- We pipelined SPI operations. Normally, one way to use SPI is to load a byte into the transmit buffer, wait for it to transmit, and then load the next byte. However, that is inefficient, since the processor isn’t doing much else during the transmit, so that time can be used to fetch the next byte from memory and load it into the transmit buffer so as soon as the current byte ends, the next one starts immediately. We didn’t exactly achieve that, but we did get around 2/3 efficiency, where efficiency is defined as the the time to transmit a byte divided by the time between bytes. This was a massive improvement over what we had before, which was around 1/2 or 1/3.
- We manually inlined SPI transmit operations. Instead of calling a SPI_Transfer function, which blocks until the transmission completes and returns the received byte, we inlined and expanded it into the SPI block write function. This avoids the overhead of a function call and allows the pipelining scheme described above. However, this has implications for layering and readability.
Optimistically, we hope to push performance up to 1MByte/s and have most of the work done by the DMA module so the main processor is free to do whatever processing work is necessary. We may even be able to implement a CVR (Cockpit Voice Recorder – the other “black box” device)!
Then, possible future work includes:
- Taking advantage of DMA – DMA (Direct Memory Access) allows memory to SPI transfers to happen in the background. Chances are, it would also have a SPI efficiency close to 1. However, limitations (at least on the current chip) include a maximum DMA RAM space of 2kBytes, out of the 16 total kBytes available RAM.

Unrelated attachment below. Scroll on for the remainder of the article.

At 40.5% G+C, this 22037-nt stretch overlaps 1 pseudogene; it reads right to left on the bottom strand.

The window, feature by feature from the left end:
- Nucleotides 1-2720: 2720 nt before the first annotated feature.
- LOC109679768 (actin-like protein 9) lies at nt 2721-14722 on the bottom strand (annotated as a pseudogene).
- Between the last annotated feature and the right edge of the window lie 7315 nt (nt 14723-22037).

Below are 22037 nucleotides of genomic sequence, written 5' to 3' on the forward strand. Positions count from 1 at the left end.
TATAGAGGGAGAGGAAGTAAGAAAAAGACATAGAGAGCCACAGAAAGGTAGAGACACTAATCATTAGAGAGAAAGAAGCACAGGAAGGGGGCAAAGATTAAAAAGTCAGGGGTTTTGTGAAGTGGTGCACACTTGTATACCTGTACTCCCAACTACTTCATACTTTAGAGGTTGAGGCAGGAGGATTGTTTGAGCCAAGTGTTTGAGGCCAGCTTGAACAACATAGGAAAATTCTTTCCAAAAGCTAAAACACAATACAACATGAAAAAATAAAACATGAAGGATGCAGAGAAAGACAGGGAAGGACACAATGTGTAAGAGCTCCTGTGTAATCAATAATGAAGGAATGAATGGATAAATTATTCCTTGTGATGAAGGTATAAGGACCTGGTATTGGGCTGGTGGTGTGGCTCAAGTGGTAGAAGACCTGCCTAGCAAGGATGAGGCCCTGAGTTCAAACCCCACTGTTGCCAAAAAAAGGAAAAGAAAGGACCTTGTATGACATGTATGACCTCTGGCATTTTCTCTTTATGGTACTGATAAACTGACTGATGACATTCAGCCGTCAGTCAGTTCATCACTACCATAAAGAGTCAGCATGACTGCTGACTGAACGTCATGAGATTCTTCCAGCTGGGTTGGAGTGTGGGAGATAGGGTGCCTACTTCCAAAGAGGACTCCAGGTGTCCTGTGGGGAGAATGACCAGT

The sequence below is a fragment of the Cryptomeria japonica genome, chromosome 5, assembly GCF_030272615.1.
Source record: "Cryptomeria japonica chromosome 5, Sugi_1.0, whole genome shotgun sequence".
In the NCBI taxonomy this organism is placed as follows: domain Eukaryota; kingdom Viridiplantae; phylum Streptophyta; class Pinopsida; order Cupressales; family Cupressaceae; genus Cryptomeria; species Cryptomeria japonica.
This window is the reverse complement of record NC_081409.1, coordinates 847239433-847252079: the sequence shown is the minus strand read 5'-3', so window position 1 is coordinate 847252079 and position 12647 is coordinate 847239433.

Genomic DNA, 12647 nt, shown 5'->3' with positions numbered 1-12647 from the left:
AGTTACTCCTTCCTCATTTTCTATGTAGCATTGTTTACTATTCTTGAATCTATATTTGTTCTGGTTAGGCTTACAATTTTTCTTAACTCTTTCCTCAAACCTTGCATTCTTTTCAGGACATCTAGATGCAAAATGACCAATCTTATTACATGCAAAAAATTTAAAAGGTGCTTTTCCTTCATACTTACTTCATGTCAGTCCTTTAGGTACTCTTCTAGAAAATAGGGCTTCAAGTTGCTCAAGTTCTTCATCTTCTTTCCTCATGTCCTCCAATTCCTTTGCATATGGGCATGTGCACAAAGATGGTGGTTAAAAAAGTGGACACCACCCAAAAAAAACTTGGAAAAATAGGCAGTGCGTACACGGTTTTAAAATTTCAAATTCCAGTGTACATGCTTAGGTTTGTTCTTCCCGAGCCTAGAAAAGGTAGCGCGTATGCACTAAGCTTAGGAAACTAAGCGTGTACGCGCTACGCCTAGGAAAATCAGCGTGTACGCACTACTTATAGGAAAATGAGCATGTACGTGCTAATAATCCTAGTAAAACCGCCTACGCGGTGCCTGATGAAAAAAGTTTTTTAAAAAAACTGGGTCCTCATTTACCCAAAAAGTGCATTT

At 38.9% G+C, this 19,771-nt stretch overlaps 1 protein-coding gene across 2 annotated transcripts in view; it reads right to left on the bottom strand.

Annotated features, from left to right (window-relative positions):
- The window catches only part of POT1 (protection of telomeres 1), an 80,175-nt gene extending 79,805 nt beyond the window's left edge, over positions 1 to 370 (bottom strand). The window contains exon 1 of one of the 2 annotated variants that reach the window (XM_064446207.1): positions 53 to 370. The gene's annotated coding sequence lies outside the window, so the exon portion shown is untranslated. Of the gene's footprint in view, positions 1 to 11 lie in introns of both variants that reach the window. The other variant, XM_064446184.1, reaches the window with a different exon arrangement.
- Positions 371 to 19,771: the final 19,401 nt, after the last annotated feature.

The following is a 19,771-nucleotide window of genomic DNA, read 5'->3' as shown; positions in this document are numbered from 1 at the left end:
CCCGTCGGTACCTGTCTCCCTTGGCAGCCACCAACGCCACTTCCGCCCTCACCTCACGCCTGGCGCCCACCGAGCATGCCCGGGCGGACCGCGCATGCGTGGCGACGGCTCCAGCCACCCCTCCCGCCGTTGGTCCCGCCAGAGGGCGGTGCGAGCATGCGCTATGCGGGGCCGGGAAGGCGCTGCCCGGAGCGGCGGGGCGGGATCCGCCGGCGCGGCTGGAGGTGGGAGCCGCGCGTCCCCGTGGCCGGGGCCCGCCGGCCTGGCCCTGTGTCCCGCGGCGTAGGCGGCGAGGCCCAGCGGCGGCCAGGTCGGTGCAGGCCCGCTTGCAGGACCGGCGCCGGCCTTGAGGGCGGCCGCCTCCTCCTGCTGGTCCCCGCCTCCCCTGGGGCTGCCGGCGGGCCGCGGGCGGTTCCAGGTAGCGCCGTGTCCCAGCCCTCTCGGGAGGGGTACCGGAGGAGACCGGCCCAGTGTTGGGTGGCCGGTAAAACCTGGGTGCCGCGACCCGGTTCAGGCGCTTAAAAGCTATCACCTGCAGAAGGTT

- Possibly improving SPI pipeline efficiency by manually looking into assembly code. This is especially important, since Microchip charges $1000 to enable -O3 optimizations on their gcc-variant compiler. For a small segment of code, a human could probably do better anyways.
- Increasing the processor frequency. Like overclocking your computer, but minus the smoke and flames. However, the chip maxes out at 80MHz input frequency, which translates to 40MIPS performance. SPI clock rate is further limited by the datasheet to 10Mbit/s.
- Reliability. What use is the device if the code hits an infinite loop and dies?
Here is the testing methodology and setup:
- dsPIC33FJ128MC802 with a 40MHz oscillator input (20MHz crystal + 2x PLL), giving 20 MIPS processor speed
- 10MHz (maximum) SPI clock rate
- Writes done using CMD25, WRITE_MULTIPLE_BLOCK
- Each write operation is 8192 bytes long, consisting of the repeating string, “Duck”.
- There are 4 write operations, starting at raw byte addresses 0, 8192, 16384, and 25276. While these may seem like large numbers, they are in actuality a miniscule fraction of the card’s total capacity. We hope that write performance would be constant regardless of address. There’s really no good reason for that not to be true, anyways.
- Time for a total write is the time, as shown by the logic analyzer, that the CS line is low. This averages about 12ms.
- Write speed is the number of bytes written divided by the time to write, and for 8192 bytes in 12ms, that gives around 600kByte/s performance.